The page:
She seemed satisfied with that answer.
She said, “I would like you to meet one other person from our office. Can you stay for a minute?”
I nodded, although “a minute” turned out to be twenty.
I couldn’t believe it when I looked at the clock after she left the room. I had already been there for over an hour. I was so wrapped up in the task of being interviewed and filling out forms and learning about regulations that I had lost track of time. I think it was also the weird environment of the empty office. And the young women, little replicas of each other, who emerged from behind the far door that I could not see beyond. Who could measure time in a place like that?
A few minutes later, a third woman came out to see me. She was also extremely friendly and younger than me, though slightly older than the first two women. We chatted amiably about teaching and about my availability for the next couple of months. She gave me a time sheet, and explained how to fill it out and submit it if I am hired for a job. She also explained that I should not feel obligated to take a job I don’t want. “We won’t hold it against you if you decline any job,” she assured me, even though I hadn’t asked.
I had been a little worried about that, actually. Would registering with a temp agency obligate me to take whatever jobs they throw my way so that I can be eligible for better positions that might come up?
After this interview, I am confident that the answer is no.
Ours is a contingent relationship. They can and will fire me (ie, stop calling) anytime they want, and they can pay me whatever they want (within a range that we agreed upon, or rather, that they instructed me to accept), and I am also free to turn down any offers I don’t like.
They made it sound so mutually agreeable! No one has any obligation to anyone else, see? Perfect. Right?
How much does the temp agency, the odd intermediary between the worker and the employer, actually profit off my labor? Why will I never be eligible for any sort of guaranteed work? Where am I supposed to get health insurance if I don’t have it? Of course, those questions are just not asked. The whole arrangement is presented as mutually agreeable, but really it’s like this: “You do whatever we tell you and if you don’t like it, then you don’t work for us.”
If one is desperate enough, that sounds just fine.
Before I left after the 90-minute ordeal, woman #3 asked me which of my three references she should call. “We usually like to call at least one of your references before your first job.”
I reviewed the list on my resumé. All of my references agreed to serve as references, but they are also people who knew me as an academic. I don’t know if they are aware of my situation. For a moment, I panicked, imagining the call each would receive. “Hello, this is Woman #3 from The Temp Agency. We’re calling about Post-Academic in NYC, who has registered with us. Will you give her a reference?”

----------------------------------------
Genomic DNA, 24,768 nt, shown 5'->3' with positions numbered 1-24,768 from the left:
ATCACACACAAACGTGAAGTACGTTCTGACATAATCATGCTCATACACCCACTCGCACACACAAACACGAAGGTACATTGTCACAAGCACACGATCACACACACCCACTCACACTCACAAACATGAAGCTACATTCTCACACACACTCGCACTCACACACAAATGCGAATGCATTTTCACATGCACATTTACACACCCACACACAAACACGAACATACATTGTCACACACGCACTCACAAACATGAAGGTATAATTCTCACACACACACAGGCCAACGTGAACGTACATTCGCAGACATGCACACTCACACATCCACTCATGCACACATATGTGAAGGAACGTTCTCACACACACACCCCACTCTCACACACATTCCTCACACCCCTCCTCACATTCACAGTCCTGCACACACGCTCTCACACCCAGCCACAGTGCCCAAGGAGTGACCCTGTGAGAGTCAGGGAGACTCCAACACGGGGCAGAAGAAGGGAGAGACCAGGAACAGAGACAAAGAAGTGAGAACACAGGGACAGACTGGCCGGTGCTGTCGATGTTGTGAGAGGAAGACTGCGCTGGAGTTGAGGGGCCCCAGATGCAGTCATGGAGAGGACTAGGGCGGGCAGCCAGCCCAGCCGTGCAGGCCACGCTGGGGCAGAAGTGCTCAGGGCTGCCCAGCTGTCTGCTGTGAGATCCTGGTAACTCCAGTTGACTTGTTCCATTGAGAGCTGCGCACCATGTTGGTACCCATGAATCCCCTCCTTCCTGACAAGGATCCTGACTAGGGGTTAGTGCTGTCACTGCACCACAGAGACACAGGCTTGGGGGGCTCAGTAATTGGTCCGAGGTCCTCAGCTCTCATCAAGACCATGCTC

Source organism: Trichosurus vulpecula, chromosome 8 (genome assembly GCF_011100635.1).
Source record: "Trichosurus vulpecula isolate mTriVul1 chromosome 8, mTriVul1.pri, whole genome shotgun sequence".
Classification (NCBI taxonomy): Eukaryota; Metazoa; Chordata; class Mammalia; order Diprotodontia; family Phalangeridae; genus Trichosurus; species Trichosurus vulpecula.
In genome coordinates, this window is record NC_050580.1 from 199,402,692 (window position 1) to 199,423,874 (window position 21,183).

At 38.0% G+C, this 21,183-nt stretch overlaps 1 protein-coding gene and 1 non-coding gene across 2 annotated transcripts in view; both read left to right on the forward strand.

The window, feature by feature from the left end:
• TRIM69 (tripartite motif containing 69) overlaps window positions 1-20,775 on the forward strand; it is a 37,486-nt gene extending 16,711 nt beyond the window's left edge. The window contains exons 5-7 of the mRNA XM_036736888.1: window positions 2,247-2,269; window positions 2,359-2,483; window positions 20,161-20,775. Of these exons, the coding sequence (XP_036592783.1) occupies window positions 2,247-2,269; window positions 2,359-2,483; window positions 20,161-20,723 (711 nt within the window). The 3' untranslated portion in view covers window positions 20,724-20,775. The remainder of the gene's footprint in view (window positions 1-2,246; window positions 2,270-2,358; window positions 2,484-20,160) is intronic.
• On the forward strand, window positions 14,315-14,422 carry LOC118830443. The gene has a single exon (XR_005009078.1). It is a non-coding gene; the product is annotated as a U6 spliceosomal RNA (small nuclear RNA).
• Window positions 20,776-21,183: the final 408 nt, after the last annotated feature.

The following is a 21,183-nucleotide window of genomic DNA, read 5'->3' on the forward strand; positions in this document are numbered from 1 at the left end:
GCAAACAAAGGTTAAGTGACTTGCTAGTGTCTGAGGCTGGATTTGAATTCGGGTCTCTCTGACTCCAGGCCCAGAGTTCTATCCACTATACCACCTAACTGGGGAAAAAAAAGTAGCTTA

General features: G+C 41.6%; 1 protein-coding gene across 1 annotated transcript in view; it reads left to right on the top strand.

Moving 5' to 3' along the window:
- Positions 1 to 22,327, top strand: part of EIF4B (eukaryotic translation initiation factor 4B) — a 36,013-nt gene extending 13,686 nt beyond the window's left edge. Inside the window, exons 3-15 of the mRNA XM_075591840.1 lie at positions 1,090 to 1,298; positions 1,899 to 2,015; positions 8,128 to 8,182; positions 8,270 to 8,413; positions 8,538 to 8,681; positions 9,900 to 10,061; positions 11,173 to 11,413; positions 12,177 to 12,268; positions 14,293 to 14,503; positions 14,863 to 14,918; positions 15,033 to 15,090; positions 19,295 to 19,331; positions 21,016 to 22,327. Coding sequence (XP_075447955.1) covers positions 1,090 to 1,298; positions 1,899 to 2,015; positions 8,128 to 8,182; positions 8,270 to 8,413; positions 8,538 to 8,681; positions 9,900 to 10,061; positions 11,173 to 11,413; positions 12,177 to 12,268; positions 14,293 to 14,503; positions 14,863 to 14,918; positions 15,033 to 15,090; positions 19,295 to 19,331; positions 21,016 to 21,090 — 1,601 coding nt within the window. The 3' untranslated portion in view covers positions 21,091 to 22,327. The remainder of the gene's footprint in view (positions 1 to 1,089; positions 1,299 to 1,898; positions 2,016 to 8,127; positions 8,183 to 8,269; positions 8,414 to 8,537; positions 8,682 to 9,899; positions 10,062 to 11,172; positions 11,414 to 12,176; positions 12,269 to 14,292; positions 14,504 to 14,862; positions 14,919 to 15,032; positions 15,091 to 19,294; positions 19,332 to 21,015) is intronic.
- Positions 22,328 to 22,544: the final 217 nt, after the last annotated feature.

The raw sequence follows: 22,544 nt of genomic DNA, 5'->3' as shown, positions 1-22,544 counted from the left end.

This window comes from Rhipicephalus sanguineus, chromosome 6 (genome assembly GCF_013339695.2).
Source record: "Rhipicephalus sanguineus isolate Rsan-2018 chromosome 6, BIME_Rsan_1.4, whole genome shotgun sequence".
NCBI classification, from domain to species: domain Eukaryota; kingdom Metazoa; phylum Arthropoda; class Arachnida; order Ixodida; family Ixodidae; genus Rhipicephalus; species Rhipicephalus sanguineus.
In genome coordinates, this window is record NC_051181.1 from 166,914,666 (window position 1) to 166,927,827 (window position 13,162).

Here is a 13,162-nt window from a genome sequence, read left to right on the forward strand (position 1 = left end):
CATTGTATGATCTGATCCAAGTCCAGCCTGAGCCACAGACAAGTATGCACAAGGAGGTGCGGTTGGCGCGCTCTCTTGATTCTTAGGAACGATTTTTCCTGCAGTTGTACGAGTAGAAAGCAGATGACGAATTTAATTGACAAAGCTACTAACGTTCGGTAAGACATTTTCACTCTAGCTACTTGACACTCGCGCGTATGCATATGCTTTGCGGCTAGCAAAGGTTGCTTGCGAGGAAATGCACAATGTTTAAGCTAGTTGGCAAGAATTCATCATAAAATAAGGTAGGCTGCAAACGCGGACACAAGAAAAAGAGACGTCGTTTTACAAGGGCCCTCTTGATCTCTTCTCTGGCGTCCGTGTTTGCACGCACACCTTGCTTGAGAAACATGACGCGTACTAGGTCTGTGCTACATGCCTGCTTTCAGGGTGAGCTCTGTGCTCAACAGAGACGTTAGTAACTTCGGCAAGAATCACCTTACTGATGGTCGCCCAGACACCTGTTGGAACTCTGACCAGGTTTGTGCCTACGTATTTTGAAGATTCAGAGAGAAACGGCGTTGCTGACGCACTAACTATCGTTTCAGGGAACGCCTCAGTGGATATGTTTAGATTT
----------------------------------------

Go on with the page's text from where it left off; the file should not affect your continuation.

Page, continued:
What will these academics think when they get this call?
“Post-Academic in NYC was never really good enough to begin with.”
“Poor Post-Academic in NYC! She really shouldn’t give up so easily!”
“I feel badly for Post-Academic in NYC, but things are terribly dire at the moment, because of the economy. Hopefully, things will improve soon!”
These are responses that view a person in an employment dilemma such as mine as an individual who failed, who didn’t work hard enough, or who experienced a bad-luck moment in history.
Only a few of the people I used to know would see my situation for what it is: the future of employment in America. Growing numbers of workers have little choice but to accept contingent, part-time, contract-based jobs whose terms are totally dictated by the employer’s needs and by the employer’s desire to make no commitment and to pay as little as possible.
In the future, which is already here, information about what the jobs are, who has them, how much they pay, and how profitable employers are, will be totally unknowable to all but a few. Access to these jobs will be distributed according to a protocol that is similarly mysterious. The people (old white dudes, probably) reaping the rewards of this horrible system will be out of reach and out of sight. The dirty work of capitalism will be conducted, instead, by young, smiling women who contemplate each applicant’s suitability in austere offices high above the bustling metropolis.